Whilst the vast majority of tourists to the Algarve arrive at Faro airport, very few (fortunately for us!) actually venture into the Algarve’s capital. The old town of Faro, pronounced faroo is rather special, and features highly on our recommended places to explore for visitors joining us for a few days. I was so determined my family would also discover its charms that they found themselves exploring the old town of Faro within hours of their arrival last Christmas! Not really sure why I am telling you all about it after the lengthy debate on ‘plagues of tourists‘ over the past few days but hopefully most of you will simply enjoy its delights as armchair travellers as I am really keen to take you there today for Cee’s O challenge.
Not only is there the O in Faro, but there are also lots of O’s on the trees. My family were delighted to see oranges on the trees, however my sister-in-law soon discovered that it was little bit early to be eating these in December. The one she tried was very sour!
Leaving the oranges behind I took them to Faro’s main presépio hidden away in the fire station. I know Christmas is less than a month away now, but it still feels a little bit early to share those photographs today, so I will keep those for a December day. I cannot resist though sharing their Christmas decorations. Not as unique as last year’s decorations, but they also have an ‘O’ in them and they look lovely against the blue sky.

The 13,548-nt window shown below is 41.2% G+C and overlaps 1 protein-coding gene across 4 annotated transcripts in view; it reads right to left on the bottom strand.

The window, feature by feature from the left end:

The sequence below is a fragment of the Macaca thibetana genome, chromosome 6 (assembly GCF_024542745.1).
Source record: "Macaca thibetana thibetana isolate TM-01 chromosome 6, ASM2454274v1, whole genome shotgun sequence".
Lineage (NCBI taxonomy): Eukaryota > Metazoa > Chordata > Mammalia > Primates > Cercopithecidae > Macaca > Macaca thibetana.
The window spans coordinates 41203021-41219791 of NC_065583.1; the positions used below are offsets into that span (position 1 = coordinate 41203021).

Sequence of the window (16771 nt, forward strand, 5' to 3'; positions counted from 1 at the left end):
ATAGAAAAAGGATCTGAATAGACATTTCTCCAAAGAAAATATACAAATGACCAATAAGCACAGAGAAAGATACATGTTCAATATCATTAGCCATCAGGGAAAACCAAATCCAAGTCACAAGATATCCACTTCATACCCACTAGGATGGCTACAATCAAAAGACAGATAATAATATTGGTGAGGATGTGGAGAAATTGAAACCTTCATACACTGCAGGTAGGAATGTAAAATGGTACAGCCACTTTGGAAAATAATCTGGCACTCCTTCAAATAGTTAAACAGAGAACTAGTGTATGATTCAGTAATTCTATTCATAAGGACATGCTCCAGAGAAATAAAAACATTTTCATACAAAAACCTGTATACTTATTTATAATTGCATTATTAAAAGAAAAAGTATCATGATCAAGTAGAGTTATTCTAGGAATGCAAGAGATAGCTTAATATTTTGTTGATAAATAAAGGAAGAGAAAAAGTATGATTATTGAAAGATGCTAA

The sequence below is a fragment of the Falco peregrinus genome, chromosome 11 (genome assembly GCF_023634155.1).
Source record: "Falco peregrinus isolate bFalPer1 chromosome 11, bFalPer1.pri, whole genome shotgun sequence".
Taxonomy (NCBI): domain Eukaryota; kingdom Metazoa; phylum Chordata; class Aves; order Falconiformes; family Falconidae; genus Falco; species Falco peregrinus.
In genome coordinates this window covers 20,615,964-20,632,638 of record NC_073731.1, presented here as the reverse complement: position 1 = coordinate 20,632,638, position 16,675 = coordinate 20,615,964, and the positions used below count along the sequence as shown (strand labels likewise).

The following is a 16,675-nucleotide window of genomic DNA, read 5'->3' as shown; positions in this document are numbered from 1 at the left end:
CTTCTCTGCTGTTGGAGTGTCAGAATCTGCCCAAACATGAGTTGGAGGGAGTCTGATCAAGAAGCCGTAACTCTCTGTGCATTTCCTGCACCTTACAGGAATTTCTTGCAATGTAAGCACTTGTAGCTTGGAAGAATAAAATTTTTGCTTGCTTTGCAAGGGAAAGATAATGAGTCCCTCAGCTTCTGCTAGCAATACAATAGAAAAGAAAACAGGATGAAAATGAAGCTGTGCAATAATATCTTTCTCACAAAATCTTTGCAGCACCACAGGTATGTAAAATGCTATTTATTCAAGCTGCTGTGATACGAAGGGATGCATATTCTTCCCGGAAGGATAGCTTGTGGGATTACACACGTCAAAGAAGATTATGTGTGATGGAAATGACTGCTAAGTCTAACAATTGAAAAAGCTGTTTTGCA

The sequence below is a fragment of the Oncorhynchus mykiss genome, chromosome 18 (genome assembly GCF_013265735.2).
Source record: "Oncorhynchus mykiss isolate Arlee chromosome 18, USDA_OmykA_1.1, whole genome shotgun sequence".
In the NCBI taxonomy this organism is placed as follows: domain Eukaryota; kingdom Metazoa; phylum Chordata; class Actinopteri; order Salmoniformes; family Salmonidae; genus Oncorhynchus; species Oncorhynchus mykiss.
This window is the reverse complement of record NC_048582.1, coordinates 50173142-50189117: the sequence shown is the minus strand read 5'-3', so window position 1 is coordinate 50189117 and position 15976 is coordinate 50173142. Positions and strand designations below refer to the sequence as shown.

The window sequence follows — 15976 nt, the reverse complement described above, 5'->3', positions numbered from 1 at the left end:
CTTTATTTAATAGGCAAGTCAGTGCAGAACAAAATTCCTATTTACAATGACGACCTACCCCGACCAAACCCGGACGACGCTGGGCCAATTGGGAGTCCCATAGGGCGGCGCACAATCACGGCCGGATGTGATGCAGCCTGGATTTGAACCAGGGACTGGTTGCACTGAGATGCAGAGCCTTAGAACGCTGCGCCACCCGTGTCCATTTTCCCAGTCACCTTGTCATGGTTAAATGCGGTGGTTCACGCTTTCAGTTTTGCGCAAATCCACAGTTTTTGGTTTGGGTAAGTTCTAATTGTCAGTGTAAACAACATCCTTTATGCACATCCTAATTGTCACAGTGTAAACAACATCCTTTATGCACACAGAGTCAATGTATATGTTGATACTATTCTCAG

It wasn’t just boxes though delighting everyone on the streets. there were also a couple of musicians. They were not buskers as they were commissioned by the city council to perform at set times over the festive period. They were both excellent, but the second one caught my attention in particular.
The musical instrument is what is commonly known as a ‘handpan’, a modern instrument that initially I thought was a steelpan but on closer inspection I realised was quite different. The sounds are air resonance in the cavity (Helmholtz resonance), and the musician ascends and descends the scales by alternating using their left and right hands to strike the indentations (tone fields). Rather wonderful I thought, and definitely more difficult than he is making it look and sound!